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‘CNN badly misreported this’: Edward Snowden debunks news story reporting he ‘agreed’ to give money from his book to US government

‘CNN badly misreported this’: Edward Snowden debunks news story reporting he ‘agreed’ to give money from his book to US government
Edward Snowden has accused CNN of twisting facts by claiming that he was willing to forfeit book proceeds in favor of the US government. He even offered a "better" headline for the contested piece.

Citing US court documents, CNN reported that Snowden "agreed" to forfeit more than $5 million he had allegedly earned from his book and speaking fees to the US government. The whistleblower reacted by saying that the news outlet has "badly misreported this."

"A) This is not a settlement; I didn't agree to it. B) The judgement from this censorship case is not enforceable while I am in exile, but I've never had that much money anyway," Snowden wrote on Twitter.

He suggested a "better" headline – "US could gain up to $5m by pardoning Edward Snowden" – instead of CNN's "Edward Snowden agrees to give up more than $5 million from book and speeches."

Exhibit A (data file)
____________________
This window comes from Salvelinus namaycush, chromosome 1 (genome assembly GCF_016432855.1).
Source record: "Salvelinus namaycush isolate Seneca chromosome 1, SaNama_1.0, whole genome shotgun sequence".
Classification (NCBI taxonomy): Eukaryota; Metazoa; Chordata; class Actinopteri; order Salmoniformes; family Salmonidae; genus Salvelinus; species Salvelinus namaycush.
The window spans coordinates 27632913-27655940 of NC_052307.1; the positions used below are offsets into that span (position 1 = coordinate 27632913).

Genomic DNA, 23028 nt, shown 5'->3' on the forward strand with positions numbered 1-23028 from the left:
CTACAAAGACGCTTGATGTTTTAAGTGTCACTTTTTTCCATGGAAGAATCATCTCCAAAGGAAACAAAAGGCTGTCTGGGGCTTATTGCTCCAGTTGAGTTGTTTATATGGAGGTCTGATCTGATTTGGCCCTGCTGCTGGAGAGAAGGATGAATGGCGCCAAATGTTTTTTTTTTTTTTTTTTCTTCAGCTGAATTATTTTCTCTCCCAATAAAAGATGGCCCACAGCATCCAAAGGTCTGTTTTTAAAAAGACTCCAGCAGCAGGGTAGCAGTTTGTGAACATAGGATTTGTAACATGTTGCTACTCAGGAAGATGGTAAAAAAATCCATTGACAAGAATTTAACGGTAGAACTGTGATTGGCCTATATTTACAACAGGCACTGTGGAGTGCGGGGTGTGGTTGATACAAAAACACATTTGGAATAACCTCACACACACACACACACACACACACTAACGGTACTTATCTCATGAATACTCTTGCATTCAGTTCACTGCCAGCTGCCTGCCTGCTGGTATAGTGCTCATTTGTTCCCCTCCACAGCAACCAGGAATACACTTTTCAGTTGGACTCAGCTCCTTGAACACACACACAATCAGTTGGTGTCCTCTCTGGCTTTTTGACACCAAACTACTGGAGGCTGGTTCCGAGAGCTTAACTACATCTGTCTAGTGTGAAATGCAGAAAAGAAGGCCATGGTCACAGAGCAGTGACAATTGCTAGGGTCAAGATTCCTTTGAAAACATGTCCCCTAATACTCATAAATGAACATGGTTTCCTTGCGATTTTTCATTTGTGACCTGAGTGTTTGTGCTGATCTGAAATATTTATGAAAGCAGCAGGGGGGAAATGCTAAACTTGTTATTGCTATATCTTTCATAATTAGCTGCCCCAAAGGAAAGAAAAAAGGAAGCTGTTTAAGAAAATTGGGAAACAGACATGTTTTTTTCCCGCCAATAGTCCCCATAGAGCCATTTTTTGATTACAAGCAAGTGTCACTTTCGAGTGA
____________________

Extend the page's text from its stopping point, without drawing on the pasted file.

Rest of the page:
CNN added Snowden's comments to their story but kept the original headline.

Snowden published a memoire titled 'Permanent Record' last year, in violation of his contracts with the CIA and the NSA. According to CNN's story, a federal judge had sided with the Justice Department that filed a lawsuit to seize Snowden's proceeds.

The news channel quoted Snowden's lawyer Lawrence Lustberg as saying that the "agreement" filed in court on Tuesday does not mean that the US government will immediately collect the money because Snowden is considering appealing the judge's previous decision that he was liable for the disclosures.

Also on rt.com Snowden warns that Assange extradition will lead free press to slaughterhouse as publisher’s critics blinded by partisanship

A former CIA and NSA contractor, Snowden has been living in Russia since he revealed mass surveillance practices by US spy agencies in 2013. The US has been demanding his extradition on charges of violating the Espionage Age.

If found guilty, Snowden would face up to 30 years in prison. Human rights campaigners and privacy activists consider Snowden to be a whistleblower and demand that he be pardoned.

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